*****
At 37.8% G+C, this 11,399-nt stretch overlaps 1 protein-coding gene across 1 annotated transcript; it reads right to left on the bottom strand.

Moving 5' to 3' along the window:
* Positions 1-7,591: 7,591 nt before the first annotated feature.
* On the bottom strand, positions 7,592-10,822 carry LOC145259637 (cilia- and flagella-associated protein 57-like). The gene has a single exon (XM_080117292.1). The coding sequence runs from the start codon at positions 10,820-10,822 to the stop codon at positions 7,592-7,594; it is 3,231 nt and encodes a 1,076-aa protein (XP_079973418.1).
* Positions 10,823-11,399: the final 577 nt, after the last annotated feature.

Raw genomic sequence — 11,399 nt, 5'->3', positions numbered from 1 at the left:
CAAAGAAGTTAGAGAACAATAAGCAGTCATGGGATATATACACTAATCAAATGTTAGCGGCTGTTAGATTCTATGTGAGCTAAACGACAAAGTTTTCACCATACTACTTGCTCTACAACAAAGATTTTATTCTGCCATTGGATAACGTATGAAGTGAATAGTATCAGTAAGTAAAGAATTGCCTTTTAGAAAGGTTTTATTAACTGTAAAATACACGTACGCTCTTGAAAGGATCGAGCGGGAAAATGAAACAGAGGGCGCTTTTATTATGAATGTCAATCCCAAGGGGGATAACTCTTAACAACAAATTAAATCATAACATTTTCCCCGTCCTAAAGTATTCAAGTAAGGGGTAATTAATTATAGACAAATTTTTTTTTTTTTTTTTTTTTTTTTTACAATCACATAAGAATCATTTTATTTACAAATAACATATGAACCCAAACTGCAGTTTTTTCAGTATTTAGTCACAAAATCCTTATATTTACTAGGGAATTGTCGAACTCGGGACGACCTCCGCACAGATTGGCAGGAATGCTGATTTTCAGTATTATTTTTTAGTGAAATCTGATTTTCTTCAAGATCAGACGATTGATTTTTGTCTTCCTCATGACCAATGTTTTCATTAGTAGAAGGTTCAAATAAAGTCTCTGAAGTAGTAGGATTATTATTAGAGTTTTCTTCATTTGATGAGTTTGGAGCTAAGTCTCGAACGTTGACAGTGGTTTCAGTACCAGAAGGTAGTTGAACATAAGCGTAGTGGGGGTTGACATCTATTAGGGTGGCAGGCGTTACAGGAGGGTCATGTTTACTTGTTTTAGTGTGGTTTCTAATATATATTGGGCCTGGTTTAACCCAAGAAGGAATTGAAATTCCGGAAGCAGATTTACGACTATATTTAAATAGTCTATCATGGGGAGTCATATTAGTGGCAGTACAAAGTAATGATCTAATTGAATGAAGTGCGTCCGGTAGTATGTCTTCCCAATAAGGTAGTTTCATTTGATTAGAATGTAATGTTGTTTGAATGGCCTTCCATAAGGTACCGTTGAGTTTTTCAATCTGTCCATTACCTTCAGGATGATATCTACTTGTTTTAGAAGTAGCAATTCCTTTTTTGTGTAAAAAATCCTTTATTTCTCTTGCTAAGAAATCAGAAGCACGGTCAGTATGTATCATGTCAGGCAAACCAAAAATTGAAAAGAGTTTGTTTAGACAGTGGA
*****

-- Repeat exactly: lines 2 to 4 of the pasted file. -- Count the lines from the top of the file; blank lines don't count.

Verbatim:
Moving 5' to 3' along the window:
* Positions 1-7,591: 7,591 nt before the first annotated feature.
* On the bottom strand, positions 7,592-10,822 carry LOC145259637 (cilia- and flagella-associated protein 57-like). The gene has a single exon (XM_080117292.1). The coding sequence runs from the start codon at positions 10,820-10,822 to the stop codon at positions 7,592-7,594; it is 3,231 nt and encodes a 1,076-aa protein (XP_079973418.1).